Wednesday, November 17, 2010

Strength in Prose

The downside of books—and blogs—about writing is that they leave the impression that there is something important to know about writing, that we (who know it) can tell you how to write well. People who have difficulty expressing themselves in writing come to feel, by the very existence of so much good advice about how to do it, that their problem amounts to not having been let in on the secret. Underneath their inability to write, that is, they imagine a profound ignorance. After I show them some little trick to getting it done, my authors sometimes say "Nobody ever told me that!"

While it is true that writing instruction (especially in Denmark) leaves much to be desired, it is important to emphasize that you do not learn what you need to know about writing by reading a book or listening to a teacher explain to you how a sentence, paragraph, or journal article"works". You learn how to write well by writing regularly, revising often, and presenting your writing to its intended audience for critique. Good writing is not something you learn but something you train; it is not so much knowledge but discipline that counts. People who "can't write" are not primarily stupid or ignorant. They are weak.

Your prose style, like your physique and posture, emerges from your training. People notice that you "write well" much like they might notice that you walk and stand with a certain kind of dignity, or that you are able to lift and move things with ease. Grace in everyday motion depends on having much stronger muscles than one "needs" for simple tasks, i.e., from being far from the limit of one's power when doing ordinary things, and these virtues of physical comportment (dignity, ease, grace) are of course virtues of style. Good prose, similarly, has a certain kind of strength.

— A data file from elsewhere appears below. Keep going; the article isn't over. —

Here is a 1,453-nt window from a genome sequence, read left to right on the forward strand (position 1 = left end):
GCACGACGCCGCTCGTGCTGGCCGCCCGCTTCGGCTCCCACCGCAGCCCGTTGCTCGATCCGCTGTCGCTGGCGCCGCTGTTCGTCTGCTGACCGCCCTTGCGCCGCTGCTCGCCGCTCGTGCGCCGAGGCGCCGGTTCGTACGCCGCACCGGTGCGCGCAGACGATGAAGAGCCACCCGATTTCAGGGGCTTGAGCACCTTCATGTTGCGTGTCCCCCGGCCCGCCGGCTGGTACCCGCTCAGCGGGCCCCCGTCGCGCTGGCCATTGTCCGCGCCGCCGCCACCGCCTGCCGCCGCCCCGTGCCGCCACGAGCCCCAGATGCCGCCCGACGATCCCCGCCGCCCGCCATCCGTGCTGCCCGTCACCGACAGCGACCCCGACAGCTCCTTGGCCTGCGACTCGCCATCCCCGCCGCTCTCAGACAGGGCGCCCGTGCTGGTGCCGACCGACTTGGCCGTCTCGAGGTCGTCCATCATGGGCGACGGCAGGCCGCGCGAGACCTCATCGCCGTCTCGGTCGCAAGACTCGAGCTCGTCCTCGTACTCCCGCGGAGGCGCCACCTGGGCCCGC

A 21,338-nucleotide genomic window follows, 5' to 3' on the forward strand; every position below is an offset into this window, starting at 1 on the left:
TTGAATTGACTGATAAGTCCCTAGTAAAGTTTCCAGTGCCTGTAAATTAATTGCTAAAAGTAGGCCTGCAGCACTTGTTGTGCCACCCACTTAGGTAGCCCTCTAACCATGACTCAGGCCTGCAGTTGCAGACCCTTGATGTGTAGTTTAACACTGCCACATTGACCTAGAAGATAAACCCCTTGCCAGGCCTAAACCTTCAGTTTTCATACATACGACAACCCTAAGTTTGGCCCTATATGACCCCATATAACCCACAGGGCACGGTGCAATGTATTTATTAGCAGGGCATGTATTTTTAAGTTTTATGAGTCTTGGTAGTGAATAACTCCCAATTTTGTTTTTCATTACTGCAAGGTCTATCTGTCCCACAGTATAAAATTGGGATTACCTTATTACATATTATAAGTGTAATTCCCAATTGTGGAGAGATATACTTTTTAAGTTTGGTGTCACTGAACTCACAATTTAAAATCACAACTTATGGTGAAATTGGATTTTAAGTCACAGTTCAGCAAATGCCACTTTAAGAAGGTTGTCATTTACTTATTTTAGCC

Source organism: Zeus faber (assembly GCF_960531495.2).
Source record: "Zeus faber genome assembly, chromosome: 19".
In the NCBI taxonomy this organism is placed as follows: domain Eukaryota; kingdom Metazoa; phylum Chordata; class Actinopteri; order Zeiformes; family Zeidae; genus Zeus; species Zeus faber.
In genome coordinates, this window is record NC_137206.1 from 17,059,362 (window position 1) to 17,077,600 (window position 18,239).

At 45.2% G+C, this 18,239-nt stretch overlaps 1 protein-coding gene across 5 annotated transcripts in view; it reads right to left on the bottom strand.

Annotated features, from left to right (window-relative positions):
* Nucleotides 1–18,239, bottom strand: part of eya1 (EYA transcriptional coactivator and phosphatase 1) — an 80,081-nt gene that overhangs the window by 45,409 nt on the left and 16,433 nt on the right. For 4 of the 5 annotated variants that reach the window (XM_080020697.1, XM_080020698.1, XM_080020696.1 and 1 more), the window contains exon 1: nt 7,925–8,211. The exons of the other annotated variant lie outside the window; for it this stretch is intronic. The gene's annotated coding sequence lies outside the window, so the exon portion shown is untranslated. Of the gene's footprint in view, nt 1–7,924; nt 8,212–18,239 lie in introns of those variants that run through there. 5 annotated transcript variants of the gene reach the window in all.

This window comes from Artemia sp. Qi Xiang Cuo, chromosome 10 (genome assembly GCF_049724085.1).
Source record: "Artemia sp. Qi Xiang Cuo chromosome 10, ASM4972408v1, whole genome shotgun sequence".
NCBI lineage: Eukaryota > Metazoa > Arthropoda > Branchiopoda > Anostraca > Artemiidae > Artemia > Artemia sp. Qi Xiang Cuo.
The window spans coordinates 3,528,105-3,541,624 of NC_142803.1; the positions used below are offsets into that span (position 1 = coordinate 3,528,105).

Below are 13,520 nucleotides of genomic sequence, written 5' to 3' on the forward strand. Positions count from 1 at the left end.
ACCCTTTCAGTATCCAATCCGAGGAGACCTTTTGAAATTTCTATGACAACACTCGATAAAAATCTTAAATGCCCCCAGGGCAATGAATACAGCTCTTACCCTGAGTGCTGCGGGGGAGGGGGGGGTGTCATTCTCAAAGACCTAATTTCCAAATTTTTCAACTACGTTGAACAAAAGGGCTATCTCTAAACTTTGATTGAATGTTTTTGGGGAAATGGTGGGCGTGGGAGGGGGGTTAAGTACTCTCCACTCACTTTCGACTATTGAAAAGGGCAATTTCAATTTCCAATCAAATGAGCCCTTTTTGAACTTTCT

The purpose of a sentence and a paragraph is to affect the reader's mind in some way, to "move" it. The writer pushes against the mental comportment of the reader, and the reader pushes back. While there are a lot "tricks" and "moves" you might learn to "handle yourself" in this situation (to "write with power", as Peter Elbow famously put it) there is simply no substitute for the strength you develop by training, i.e., by practicing this ability to push against the mind of another. A strong prose style develops by repeatedly writing with a relevant audience "in mind", imagining how it will push back, and by presenting it to that audience often, i.e., letting it actually push back.

Though you may have much to learn, your experience of not "standing up" in this shoving match is not primarily an experience of your stupidity or ignorance. It is an experience of weakness. And weakness is relatively easy to overcome. You simply have to work on it every day. Easy does it.


Jonathan said...

I talk posture very literally. I right with a straight back.

Thomas said...

Yes, the ergonomics of writing are worth a post in their own right. (My home computer is terribly set up for writing. And my left wrist is feeling it. Not something to take lightly.)

I are you making a stronger claim here though? Are you saying that your straight back shows in your prose? (It does, indeed, have some "spine" in it, after all.)

Jonathan said...

I was thinking of posture as attitude, both metaphorically and literally. If you think of Mifune's bodily carriage in The Hidden Fortress and try to hold your body like that as you write, that might give your prose more "spine."

Ergonomics matter too. You can injure yourself in a quite literal way by holding your wrist wrong over weeks and months.

Thomas said...

Thanks for the example. In a future post I will have to allegorize this study of posture/style.